A Chinese Nationalist Party (KMT) lawmaker yesterday urged the government to help nurture top athletes by offering them pensions and other incentives.
Legislator Justin Chou (周守訓) made the call a day after Yani Tseng (曾雅妮) won the Australian Ladies Masters. Tseng’s victory, her third in a row this year, propelled her to the No. 1 ranking in the world in women’s golf.
Chou said that although Taiwanese athletes have won several titles in baseball, softball and other sporting events, Tseng is “the true No. 1 in the world and her title was the best gift” that Taiwanese could have in the first week of the Lunar New Year.
However, in celebrating her achievement, the nation must also ask itself: “Where is the next Yani Tseng?” he said.
Taiwan should come up with concrete measures to cultivate and train more world-class athletes, he said.
Taiwan is currently training fewer than 100 athletes in the 10-to-18 age group in various sports, while South Korea is training 10,000, he said.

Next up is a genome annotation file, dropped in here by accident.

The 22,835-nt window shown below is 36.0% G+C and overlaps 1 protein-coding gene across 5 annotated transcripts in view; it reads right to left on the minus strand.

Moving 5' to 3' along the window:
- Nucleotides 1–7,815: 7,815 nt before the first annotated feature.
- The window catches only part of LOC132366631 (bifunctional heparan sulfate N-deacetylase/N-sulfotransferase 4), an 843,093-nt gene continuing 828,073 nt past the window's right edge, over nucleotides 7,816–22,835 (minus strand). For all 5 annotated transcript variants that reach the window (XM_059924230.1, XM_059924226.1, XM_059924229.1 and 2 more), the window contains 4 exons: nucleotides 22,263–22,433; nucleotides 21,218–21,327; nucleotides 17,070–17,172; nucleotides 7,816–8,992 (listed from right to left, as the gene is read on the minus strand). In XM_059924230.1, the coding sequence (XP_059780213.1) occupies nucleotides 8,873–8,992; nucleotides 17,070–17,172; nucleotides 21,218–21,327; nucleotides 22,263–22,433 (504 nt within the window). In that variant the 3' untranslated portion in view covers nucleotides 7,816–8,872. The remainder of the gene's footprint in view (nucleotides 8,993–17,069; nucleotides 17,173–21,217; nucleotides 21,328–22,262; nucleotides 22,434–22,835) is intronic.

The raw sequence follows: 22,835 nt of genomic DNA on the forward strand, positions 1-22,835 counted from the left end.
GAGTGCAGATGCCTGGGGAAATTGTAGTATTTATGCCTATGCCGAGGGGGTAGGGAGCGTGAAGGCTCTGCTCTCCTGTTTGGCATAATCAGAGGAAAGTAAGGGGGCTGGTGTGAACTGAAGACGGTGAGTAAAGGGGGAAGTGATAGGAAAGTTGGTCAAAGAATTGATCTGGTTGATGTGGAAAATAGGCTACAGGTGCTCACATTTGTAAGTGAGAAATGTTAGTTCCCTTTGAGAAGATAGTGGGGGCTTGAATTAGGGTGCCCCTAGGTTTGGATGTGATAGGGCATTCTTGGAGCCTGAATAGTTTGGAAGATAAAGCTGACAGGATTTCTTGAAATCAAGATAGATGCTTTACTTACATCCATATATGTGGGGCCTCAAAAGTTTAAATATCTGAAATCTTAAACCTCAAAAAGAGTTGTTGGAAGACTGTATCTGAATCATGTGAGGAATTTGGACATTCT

Tseng’s rise to the No. 1 spot in women’s golf proved that Taiwanese are not inferior in terms of physical energy or skills, he said.
“What we need is to find more Tsengs,” he said.
The government should follow in the footsteps of South Korea and provide lifelong financial support for outstanding athletes, which would prevent them from having to struggle to survive when they retire from their sports careers, he said.
Private businesses should be offered tax incentives to sponsor potential top athletes, he said.
Democratic Progressive Party Legislator Gao Jyh-peng (高志鵬) said the nation should host more international sports events to gain greater international exposure.
It would cost about NT$200 million (US$6.8 million) to host a Ladies Professional Golf Association event, a 70th of the cost of the Taipei International Flora Expo, and it would give Taiwan far more mileage internationally, Gao said.